The celebrated Bristol Dinosaur, Thecodontosaurus, has now been shown to live on subtropical islands around Bristol, instead of in a desert on the mainland as previously thought.
This new research could explain the dinosaur's small size (2 m) in relation to its giant (10 m) mainland equivalent, Plateosaurus. Like many species trapped on small islands, such as the 'hobbit' Homo floresiensis of Flores and pygmy elephants on Malta, the Bristol Dinosaur may have been subjected to island dwarfing.
Geological mapping indicates that the islands were quite small in size and, judging by abundant remains of fossil charcoal, were often swept by fires. Thus the pygmy Bristol Dinosaur may have met its death in a wildfire.
Thecodontosaurus is one of the earliest named dinosaurs. Its bones were originally found near what is now Bristol Zoo in 1834 - some time before dinosaurs were recognised as a group. In 1975, the remains of at least 11 other individual dinosaurs were uncovered in a quarry at Tytherington, north of Bristol.
Now, a collaboration between two palaeontologists, Professor John Marshall, a University of Southampton expert on fossil pollen, based at the National Oceanography Centre, Southampton and Bristol University's Dr David Whiteside, an authority on extinct reptiles, has revealed that Thecodontosaurus lived more recently than was previously thought.
Dr Whiteside emphasises that this is 'a unique equal collaboration between a palaeontologist specialising in pollen which are microfossils and a vertebrate palaeontologist working on Triassic reptiles.' He says: 'I can't think of any other scientific paper where the two specialisms were combined to produce a complete paleoenvironmental model which includes the whole community of land animals showing the time and habitat they lived in and how they died.'
Microscopic study of marine algae and fossil pollen shows that, rather than inhabiting the arid uplands of the late Triassic Period, the dinosaurs lived just before the Jurassic Period in a series of lushly vegetated islands around Bristol, the outlines of which can still be seen today in the shape of the land.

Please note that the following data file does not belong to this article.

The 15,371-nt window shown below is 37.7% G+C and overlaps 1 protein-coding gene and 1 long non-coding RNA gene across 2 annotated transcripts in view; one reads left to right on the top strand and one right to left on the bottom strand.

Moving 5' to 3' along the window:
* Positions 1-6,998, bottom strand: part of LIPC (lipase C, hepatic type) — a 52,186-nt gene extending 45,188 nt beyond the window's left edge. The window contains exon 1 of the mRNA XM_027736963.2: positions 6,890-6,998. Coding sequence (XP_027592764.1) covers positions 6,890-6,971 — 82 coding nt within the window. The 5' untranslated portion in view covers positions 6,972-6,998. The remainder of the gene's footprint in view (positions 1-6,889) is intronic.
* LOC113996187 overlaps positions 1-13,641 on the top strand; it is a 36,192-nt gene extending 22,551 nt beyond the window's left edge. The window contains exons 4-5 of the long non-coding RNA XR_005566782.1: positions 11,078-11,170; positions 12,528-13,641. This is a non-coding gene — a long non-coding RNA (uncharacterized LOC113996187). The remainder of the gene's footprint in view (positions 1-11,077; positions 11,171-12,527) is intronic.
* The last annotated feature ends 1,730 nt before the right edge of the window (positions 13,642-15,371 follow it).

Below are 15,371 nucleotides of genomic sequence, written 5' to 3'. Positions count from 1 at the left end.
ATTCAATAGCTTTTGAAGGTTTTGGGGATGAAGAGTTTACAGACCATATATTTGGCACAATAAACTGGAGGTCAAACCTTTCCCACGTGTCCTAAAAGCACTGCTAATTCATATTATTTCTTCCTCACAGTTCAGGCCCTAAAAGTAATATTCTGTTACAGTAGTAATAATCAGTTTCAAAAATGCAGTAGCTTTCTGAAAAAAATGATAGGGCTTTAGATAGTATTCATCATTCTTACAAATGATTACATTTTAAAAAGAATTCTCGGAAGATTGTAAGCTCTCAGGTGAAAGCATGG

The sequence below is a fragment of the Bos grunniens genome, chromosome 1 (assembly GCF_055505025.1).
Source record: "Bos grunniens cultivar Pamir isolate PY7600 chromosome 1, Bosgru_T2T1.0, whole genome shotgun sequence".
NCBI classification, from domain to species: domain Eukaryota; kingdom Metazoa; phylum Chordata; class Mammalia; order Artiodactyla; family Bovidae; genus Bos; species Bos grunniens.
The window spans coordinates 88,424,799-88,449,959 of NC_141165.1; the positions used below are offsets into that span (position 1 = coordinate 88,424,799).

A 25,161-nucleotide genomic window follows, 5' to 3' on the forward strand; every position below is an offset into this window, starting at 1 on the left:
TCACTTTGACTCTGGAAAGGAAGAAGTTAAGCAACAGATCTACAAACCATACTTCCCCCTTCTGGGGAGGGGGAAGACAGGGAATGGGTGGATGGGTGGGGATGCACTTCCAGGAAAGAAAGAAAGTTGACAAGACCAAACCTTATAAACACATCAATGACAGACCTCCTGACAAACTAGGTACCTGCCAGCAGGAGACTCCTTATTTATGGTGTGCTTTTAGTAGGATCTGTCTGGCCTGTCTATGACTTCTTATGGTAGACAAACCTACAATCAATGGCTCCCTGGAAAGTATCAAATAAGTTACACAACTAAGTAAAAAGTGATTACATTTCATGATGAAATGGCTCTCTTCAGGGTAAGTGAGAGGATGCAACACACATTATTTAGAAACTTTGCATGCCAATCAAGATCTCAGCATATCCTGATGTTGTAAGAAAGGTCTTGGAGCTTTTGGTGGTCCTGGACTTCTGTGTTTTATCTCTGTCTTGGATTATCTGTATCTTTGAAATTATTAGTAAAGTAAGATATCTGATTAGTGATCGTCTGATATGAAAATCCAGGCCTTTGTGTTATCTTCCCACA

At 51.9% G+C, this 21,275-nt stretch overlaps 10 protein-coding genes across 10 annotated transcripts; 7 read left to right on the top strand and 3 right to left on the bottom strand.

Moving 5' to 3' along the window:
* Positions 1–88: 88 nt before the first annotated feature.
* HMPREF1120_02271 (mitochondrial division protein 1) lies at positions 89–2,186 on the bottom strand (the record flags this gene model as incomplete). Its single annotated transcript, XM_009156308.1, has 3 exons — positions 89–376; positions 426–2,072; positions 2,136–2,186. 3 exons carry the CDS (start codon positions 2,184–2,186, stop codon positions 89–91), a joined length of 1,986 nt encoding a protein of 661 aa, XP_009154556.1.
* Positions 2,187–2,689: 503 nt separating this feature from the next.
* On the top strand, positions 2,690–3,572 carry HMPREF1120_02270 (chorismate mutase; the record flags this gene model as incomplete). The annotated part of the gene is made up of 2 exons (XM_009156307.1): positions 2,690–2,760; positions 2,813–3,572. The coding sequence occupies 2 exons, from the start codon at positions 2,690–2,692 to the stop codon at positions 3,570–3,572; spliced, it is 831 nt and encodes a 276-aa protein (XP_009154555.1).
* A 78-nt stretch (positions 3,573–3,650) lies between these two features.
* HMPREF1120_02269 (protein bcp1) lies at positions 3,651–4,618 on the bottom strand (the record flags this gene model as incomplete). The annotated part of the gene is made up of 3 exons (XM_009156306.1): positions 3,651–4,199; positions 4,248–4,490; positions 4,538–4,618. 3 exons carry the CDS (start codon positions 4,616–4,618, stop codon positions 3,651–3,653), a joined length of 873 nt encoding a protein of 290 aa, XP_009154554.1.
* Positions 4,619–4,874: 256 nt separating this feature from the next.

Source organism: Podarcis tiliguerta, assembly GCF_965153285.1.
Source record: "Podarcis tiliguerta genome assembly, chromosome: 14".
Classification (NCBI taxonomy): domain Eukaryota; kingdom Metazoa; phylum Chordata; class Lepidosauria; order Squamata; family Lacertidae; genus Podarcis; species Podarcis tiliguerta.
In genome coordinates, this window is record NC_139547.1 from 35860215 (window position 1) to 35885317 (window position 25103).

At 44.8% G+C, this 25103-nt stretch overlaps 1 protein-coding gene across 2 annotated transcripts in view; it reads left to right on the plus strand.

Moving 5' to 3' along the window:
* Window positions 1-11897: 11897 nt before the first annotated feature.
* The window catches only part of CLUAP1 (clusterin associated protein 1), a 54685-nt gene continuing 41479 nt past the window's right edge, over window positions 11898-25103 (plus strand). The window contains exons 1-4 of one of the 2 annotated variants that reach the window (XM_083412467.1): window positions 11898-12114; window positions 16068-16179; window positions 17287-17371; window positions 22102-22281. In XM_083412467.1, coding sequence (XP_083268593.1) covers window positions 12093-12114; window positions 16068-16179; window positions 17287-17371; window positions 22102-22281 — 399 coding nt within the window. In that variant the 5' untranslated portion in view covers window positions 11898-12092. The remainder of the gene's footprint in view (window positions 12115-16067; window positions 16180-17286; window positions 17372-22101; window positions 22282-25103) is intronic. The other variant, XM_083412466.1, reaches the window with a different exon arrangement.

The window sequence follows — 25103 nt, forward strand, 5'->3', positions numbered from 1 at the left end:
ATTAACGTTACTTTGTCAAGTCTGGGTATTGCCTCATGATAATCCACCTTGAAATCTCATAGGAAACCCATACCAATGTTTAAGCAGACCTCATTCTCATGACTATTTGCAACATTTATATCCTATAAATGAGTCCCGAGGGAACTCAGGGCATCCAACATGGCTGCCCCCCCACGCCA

Professor John Marshall comments: 'The cave deposits with dinosaurs have been known for over 150 years and are world famous. You would think there would be nothing new to find. But by looking at new deposits with a fresh mind we have been able to radically change the environmental interpretation. The big surprise was discovering that these reptiles did not live on arid uplands but rather on small well-vegetated tropical islands around Bristol around 200 million years ago. It is only the microfossil pollen and algae that can tell us this. The outlines of the islands can still be seen today in the shape of the land.'
Professor Marshall and Dr Whiteside add that the deposits that contain the dinosaurs and other reptiles are very unusual. The bones are found in fossil caves, formed by Triassic rain and seawater dissolving the 350 million-year-old Carboniferous Limestone. The caves then filled with sediments including the dinosaur bones as sea levels rose at the very end of the Triassic Period.
Thecodontosaurus bones have been discovered on both Cromhall Island, north of Bristol and Failand Island, part of which is in the city of Bristol and a short distance inland from the present coast. Geological mapping indicates that the islands the dinosaurs lived on were quite small in size.
The discovery that the Bristol dinosaur lived on very small islands is very important as most researchers have believed that it was a primitive member of the prosauropods, which included some very large animals and existed before the huge sauropods such as Diplodocus of the Jurassic.
'This changes the context which we should view Thecodontosaurus,' says Dr Whiteside. 'It has many similarities to the giant Plateosaurus that lived at the same time and other researchers have not taken into account the rapid changes that take place when large animals are isolated on islands of decreasing size. We believe that the Bristol dinosaur is probably a dwarfed species that derived from the giant Plateosaurus or a very similar animal.'
The study The age, fauna and palaeoenvironment of the Late Triassic fissure deposits of Tytherington, South Gloucestershire, UK is published in Geological Magazine, vol 145, pages 105-147 (2008).
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